John Handy - alto saxophone; Pat Martino - guitar; Bobby Hutcherson - vibraphone; Albert Stinson - bass; Douglas Sides - drums
An influential and adventurous alto saxophonist who played on a string of important Charles Mingus recordings in 1959 (Blues & Roots, Mingus Ah Um, Mingus Dynasty) before launching a solo career, John Handy came to Newport in 1967 with a stellar band that featured the progressive post-bop vibraphonist and Blue Note recording artist Bobby Hutcherson, bassist Albert Stinson, drummer Douglas Sides, and a young guitar killer from Philadelphia named Pat Martino (21 years old at the time and just months away from his own recording debut as a leader for Prestige). Their July 1st festival appearance came just three days after completing a live recording at the Village Gate in the heart of Greenwich Village (New View on Columbia Records).
Handy's quintet opens their Saturday evening set with the epic "Tears of Ole Miss (Anatomy of a Riot)," a bluesy meditation which, as Handy explains, "attempts to dramatize musically what it took to get James Meredith into the University of Mississippi." At over 25 minutes, this lengthy work is a good introduction to the quintet, showcasing its tight ensemble work as well as their more adventurous excursions into the free zone. Following an impassioned solo by the leader, Hutcherson unleashes with a flurry on his vibes, injecting some dazzle and light into the somber proceedings. Martino contributes a warm-toned cascade of odd intervallic leaps picked with uncanny precision and conviction while drummer Sides rolls polyrhythmically over the barline. Martino's deft use of octaves and chord melody playing near the end of his solo shows the young guitarist's reverence for Wes Montgomery. At roughly the 10:30 mark, things begin to change radically as the piece opens up to some freewheeling collective improvisation that deconstructs the form. By the 12-minute mark, drummer Sides goes into a military cadence on his snare while Handy intones passages from "Dixie," adding a politically-charged quotient to the piece. And by the 12:30 mark they're back into an urgent, uptempo swing groove that has Handy wailing over the top with boppish authority. Hutcherson's stellar vibes solo brings the first part of this provocative piece to a calming conclusion. "Part 2" drifts into more of a performance art vein as Handy and others erupt in sudden screams, whistle blasts, and unexpected colors and textures over the hard-driving pulse. Martino's solo here is especially superb as he again invokes Wes in the context of his aggressive fretboard fusillades. Sides' explosive drum solo adds tension and dynamics to this thought-provoking piece suite, which resolves to a somber, dirge-like motif.
Handy's crew closes its Newport set with the flamenco flavored "Senora Nancy," which would later appear on the saxophonist's 1968 album, Projections. It kicks off with a stirring, unaccompanied intro by the leader before the band jumps on the minor key Spanish-tinged vamp like a jet taking off, fueled by Sides' kinetic drumming and with Handy's frantic alto sax leading the way. Hutcherson follows with a shimmering, harmonically adventurous vibes solo as Handy picks up a tambourine and bangs polyrhythmically behind him. Inexplicably, the piece fades before his solo ends or indeed before the piece comes to a conclusion. But in 9:47, we get yet another example of just how telepathically linked and ahead of its time this adventurous quintet was.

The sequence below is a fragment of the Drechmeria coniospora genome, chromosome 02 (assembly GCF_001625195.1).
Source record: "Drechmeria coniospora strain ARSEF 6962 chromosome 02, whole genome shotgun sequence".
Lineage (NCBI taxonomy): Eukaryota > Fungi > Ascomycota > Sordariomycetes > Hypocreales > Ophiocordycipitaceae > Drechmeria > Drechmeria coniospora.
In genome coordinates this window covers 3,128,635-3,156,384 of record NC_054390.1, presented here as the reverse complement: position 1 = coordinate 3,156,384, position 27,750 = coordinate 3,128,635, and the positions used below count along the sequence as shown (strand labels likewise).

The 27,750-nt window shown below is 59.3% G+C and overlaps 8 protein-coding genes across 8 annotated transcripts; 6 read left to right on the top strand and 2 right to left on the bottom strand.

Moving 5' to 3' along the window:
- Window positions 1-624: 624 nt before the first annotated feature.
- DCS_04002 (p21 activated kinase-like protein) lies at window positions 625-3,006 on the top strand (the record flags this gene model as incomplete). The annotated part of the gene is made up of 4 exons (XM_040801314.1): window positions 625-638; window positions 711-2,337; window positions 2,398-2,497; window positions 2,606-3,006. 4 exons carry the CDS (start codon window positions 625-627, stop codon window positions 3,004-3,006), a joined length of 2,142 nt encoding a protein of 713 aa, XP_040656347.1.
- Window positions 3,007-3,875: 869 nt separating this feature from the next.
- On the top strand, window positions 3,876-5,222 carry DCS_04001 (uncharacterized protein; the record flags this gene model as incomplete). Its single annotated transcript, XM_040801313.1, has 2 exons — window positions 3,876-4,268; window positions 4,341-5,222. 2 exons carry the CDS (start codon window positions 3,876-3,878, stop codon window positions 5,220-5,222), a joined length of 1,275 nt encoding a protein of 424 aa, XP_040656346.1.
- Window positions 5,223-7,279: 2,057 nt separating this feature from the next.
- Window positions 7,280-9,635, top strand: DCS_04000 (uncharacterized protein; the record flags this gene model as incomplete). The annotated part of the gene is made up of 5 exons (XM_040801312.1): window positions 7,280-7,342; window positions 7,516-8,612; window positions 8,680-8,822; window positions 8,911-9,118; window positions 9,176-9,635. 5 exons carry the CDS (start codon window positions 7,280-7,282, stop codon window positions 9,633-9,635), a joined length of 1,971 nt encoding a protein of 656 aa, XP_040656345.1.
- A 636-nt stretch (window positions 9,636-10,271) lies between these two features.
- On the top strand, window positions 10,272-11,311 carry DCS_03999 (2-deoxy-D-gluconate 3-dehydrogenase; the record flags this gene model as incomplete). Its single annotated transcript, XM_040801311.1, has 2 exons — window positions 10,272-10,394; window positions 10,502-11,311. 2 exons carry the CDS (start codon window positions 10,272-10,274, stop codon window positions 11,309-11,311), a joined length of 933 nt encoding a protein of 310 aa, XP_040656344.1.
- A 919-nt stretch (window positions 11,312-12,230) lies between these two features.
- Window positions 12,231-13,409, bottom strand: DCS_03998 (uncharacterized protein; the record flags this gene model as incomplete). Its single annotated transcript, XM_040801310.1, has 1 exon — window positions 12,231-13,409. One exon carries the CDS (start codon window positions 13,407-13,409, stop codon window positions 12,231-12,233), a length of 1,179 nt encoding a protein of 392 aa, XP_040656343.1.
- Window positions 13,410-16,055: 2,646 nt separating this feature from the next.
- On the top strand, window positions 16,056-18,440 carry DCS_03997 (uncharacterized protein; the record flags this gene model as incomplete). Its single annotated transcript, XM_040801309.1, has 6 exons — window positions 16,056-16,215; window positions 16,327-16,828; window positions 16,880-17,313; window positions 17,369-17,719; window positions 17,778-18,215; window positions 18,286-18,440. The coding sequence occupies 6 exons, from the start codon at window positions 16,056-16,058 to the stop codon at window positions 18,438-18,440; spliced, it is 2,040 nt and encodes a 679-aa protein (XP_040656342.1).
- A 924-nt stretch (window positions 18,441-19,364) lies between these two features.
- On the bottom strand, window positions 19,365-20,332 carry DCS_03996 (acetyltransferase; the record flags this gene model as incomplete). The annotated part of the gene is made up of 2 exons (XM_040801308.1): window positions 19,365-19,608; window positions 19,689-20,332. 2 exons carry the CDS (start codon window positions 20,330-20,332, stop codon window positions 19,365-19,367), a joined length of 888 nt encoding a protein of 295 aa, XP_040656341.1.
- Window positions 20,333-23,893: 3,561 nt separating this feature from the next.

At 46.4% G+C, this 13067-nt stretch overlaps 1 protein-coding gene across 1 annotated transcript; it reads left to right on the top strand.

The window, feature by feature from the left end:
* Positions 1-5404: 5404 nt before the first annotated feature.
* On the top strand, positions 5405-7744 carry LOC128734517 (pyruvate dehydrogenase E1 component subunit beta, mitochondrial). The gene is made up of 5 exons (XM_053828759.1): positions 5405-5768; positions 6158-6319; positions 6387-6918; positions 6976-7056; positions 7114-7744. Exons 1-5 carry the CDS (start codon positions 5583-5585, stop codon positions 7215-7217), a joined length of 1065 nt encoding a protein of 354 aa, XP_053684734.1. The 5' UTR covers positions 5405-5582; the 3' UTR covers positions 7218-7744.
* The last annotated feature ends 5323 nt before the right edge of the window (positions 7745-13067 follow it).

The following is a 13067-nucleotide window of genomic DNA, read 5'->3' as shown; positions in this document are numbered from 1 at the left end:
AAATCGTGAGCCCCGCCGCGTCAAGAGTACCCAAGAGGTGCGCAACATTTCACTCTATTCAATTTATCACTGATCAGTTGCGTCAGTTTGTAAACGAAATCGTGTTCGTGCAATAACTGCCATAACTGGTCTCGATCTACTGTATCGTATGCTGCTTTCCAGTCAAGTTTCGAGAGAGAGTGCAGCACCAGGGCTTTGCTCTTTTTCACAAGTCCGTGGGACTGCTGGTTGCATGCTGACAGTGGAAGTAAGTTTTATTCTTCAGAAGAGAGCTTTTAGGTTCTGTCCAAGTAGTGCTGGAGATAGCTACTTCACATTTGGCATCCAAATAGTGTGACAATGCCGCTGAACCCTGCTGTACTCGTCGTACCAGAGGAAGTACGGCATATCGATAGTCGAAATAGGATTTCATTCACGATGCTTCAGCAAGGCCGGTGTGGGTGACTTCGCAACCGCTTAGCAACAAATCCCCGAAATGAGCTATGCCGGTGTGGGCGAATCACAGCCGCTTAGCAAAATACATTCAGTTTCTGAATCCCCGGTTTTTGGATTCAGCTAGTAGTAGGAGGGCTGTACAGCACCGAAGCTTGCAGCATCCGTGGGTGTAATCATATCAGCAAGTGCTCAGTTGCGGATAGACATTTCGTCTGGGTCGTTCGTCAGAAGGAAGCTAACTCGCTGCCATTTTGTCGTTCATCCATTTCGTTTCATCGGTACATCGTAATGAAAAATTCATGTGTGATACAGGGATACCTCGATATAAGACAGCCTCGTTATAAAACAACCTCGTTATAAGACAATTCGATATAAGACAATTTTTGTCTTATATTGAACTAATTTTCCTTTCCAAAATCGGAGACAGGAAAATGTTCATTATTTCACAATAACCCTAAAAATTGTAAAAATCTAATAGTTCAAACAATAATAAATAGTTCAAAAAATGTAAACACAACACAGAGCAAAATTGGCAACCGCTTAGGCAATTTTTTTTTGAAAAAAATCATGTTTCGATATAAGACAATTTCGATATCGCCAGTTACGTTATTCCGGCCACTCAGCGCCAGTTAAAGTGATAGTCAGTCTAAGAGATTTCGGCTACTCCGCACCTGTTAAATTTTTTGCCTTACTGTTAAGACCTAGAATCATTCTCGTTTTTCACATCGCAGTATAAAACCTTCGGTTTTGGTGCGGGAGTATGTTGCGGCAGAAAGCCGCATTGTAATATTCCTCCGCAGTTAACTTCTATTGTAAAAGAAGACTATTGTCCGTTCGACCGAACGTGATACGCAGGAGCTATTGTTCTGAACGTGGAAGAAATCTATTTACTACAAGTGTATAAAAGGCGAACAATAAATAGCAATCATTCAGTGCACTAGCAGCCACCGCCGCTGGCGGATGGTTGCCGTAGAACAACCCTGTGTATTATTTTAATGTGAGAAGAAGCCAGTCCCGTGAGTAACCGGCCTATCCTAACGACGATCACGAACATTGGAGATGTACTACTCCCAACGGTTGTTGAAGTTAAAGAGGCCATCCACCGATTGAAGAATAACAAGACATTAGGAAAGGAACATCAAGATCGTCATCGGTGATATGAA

The Texas-born saxophonist (February 3, 1933) started playing alto at age 16. At age 25, he moved to New York City, where he began working with renowned bassist-bandleader Charles Mingus. Handy led a succession of bands from 1959 to 1964, the year he reunited with Mingus at the Monterey Jazz Festival. His performance at the 1965 Monterey Jazz Festival with his adventurous quintet featuring violinist Michael White, guitarist Jerry Hahn, bassist Don Thompson, and drummer Terry Clarke, was recorded and released by Columbia Records in 1967. Handy followed with three acclaimed Columbia album—The 2nd John Handy Album, New View, and Projections). He subsequently pioneered the fusing of jazz and classical Indian music on 1975's fairly obscure Karuna Supreme, (on the MPS label), which featured sarod master Ali Akbar Khan and Shakti's Zakir Hussain on tablas. He scored a surprise success the following year with Hard Work (on Impulse Records), which also featured Hussain on tablas, and followed up in 1977 with the less successful Carnival, featuring guitarists Lee Ritenour and Larry Carlton. Handy continued to record through the '80s and '90s for a number of labels both as a leader and as a sideman. His most recent recording was 1995's Live at Yoshi's Nightspot, a 28-year reunion of his quintet with violinist White, guitarist Hahn, bassist Thompson, and drummer Clarke (originally released on the German Boulevard label and later licensed in the States in 2000 on Louisiana Red Hot Records). He has maintained a low profile in recent years, teaching in the San Francisco Bay Area. (Milkowski)